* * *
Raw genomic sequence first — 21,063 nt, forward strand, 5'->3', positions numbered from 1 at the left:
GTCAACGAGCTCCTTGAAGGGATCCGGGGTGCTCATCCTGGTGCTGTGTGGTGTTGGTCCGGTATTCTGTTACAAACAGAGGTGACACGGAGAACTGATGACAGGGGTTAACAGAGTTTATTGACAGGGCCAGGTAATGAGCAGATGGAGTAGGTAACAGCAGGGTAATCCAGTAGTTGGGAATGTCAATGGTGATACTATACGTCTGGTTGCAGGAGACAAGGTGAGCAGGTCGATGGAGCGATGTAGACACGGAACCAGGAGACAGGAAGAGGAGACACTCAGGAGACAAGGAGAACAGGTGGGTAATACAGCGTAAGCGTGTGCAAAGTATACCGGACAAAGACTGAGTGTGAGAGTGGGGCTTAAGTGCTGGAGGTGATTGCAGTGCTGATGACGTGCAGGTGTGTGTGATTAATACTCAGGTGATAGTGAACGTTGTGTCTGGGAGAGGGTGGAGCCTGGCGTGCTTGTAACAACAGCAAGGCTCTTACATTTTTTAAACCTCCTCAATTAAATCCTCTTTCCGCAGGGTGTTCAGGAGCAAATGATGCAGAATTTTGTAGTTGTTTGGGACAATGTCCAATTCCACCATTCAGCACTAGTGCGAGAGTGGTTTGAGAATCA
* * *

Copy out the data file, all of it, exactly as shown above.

Raw genomic sequence first — 21,063 nt, forward strand, 5'->3', positions numbered from 1 at the left:
GTCAACGAGCTCCTTGAAGGGATCCGGGGTGCTCATCCTGGTGCTGTGTGGTGTTGGTCCGGTATTCTGTTACAAACAGAGGTGACACGGAGAACTGATGACAGGGGTTAACAGAGTTTATTGACAGGGCCAGGTAATGAGCAGATGGAGTAGGTAACAGCAGGGTAATCCAGTAGTTGGGAATGTCAATGGTGATACTATACGTCTGGTTGCAGGAGACAAGGTGAGCAGGTCGATGGAGCGATGTAGACACGGAACCAGGAGACAGGAAGAGGAGACACTCAGGAGACAAGGAGAACAGGTGGGTAATACAGCGTAAGCGTGTGCAAAGTATACCGGACAAAGACTGAGTGTGAGAGTGGGGCTTAAGTGCTGGAGGTGATTGCAGTGCTGATGACGTGCAGGTGTGTGTGATTAATACTCAGGTGATAGTGAACGTTGTGTCTGGGAGAGGGTGGAGCCTGGCGTGCTTGTAACAACAGCAAGGCTCTTACATTTTTTAAACCTCCTCAATTAAATCCTCTTTCCGCAGGGTGTTCAGGAGCAAATGATGCAGAATTTTGTAGTTGTTTGGGACAATGTCCAATTCCACCATTCAGCACTAGTGCGAGAGTGGTTTGAGAATCA